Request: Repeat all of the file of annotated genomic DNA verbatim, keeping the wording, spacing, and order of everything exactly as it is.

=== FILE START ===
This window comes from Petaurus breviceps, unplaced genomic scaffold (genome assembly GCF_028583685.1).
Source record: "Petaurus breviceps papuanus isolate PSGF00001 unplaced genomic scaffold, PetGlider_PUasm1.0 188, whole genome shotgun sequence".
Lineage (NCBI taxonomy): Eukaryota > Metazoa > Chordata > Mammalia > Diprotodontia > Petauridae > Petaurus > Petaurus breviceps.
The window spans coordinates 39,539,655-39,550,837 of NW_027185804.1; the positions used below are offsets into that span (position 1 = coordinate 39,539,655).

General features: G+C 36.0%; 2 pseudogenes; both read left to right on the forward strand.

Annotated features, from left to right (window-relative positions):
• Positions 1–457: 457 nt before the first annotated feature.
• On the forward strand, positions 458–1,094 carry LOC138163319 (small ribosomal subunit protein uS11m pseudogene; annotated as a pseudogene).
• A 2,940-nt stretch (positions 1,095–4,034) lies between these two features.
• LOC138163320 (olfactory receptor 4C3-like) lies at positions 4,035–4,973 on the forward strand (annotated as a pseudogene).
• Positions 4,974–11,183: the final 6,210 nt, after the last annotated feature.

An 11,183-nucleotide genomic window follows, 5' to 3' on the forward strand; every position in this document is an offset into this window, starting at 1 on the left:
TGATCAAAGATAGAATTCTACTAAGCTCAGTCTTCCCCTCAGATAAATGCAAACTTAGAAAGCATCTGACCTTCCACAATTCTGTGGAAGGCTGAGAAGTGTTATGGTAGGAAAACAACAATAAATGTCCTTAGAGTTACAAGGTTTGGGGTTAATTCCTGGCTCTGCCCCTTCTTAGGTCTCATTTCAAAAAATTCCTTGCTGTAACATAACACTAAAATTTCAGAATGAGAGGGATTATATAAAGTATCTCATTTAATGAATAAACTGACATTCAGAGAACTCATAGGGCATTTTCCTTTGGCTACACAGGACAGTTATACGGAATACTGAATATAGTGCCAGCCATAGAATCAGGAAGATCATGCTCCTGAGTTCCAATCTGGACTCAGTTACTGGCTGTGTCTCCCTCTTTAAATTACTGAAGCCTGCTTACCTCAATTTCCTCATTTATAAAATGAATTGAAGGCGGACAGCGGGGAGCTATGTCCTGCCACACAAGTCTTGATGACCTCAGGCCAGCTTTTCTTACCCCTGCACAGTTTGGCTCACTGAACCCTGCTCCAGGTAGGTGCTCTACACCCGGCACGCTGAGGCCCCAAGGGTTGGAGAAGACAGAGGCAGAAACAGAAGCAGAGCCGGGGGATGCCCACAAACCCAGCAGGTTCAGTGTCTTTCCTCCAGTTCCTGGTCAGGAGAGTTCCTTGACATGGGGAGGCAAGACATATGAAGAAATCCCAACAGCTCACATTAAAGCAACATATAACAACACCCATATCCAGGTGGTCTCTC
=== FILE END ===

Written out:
This window comes from Petaurus breviceps, unplaced genomic scaffold (genome assembly GCF_028583685.1).
Source record: "Petaurus breviceps papuanus isolate PSGF00001 unplaced genomic scaffold, PetGlider_PUasm1.0 188, whole genome shotgun sequence".
Lineage (NCBI taxonomy): Eukaryota > Metazoa > Chordata > Mammalia > Diprotodontia > Petauridae > Petaurus > Petaurus breviceps.
The window spans coordinates 39,539,655-39,550,837 of NW_027185804.1; the positions used below are offsets into that span (position 1 = coordinate 39,539,655).

General features: G+C 36.0%; 2 pseudogenes; both read left to right on the forward strand.

Annotated features, from left to right (window-relative positions):
• Positions 1–457: 457 nt before the first annotated feature.
• On the forward strand, positions 458–1,094 carry LOC138163319 (small ribosomal subunit protein uS11m pseudogene; annotated as a pseudogene).
• A 2,940-nt stretch (positions 1,095–4,034) lies between these two features.
• LOC138163320 (olfactory receptor 4C3-like) lies at positions 4,035–4,973 on the forward strand (annotated as a pseudogene).
• Positions 4,974–11,183: the final 6,210 nt, after the last annotated feature.

An 11,183-nucleotide genomic window follows, 5' to 3' on the forward strand; every position in this document is an offset into this window, starting at 1 on the left:
TGATCAAAGATAGAATTCTACTAAGCTCAGTCTTCCCCTCAGATAAATGCAAACTTAGAAAGCATCTGACCTTCCACAATTCTGTGGAAGGCTGAGAAGTGTTATGGTAGGAAAACAACAATAAATGTCCTTAGAGTTACAAGGTTTGGGGTTAATTCCTGGCTCTGCCCCTTCTTAGGTCTCATTTCAAAAAATTCCTTGCTGTAACATAACACTAAAATTTCAGAATGAGAGGGATTATATAAAGTATCTCATTTAATGAATAAACTGACATTCAGAGAACTCATAGGGCATTTTCCTTTGGCTACACAGGACAGTTATACGGAATACTGAATATAGTGCCAGCCATAGAATCAGGAAGATCATGCTCCTGAGTTCCAATCTGGACTCAGTTACTGGCTGTGTCTCCCTCTTTAAATTACTGAAGCCTGCTTACCTCAATTTCCTCATTTATAAAATGAATTGAAGGCGGACAGCGGGGAGCTATGTCCTGCCACACAAGTCTTGATGACCTCAGGCCAGCTTTTCTTACCCCTGCACAGTTTGGCTCACTGAACCCTGCTCCAGGTAGGTGCTCTACACCCGGCACGCTGAGGCCCCAAGGGTTGGAGAAGACAGAGGCAGAAACAGAAGCAGAGCCGGGGGATGCCCACAAACCCAGCAGGTTCAGTGTCTTTCCTCCAGTTCCTGGTCAGGAGAGTTCCTTGACATGGGGAGGCAAGACATATGAAGAAATCCCAACAGCTCACATTAAAGCAACATATAACAACACCCATATCCAGGTGGTCTCTC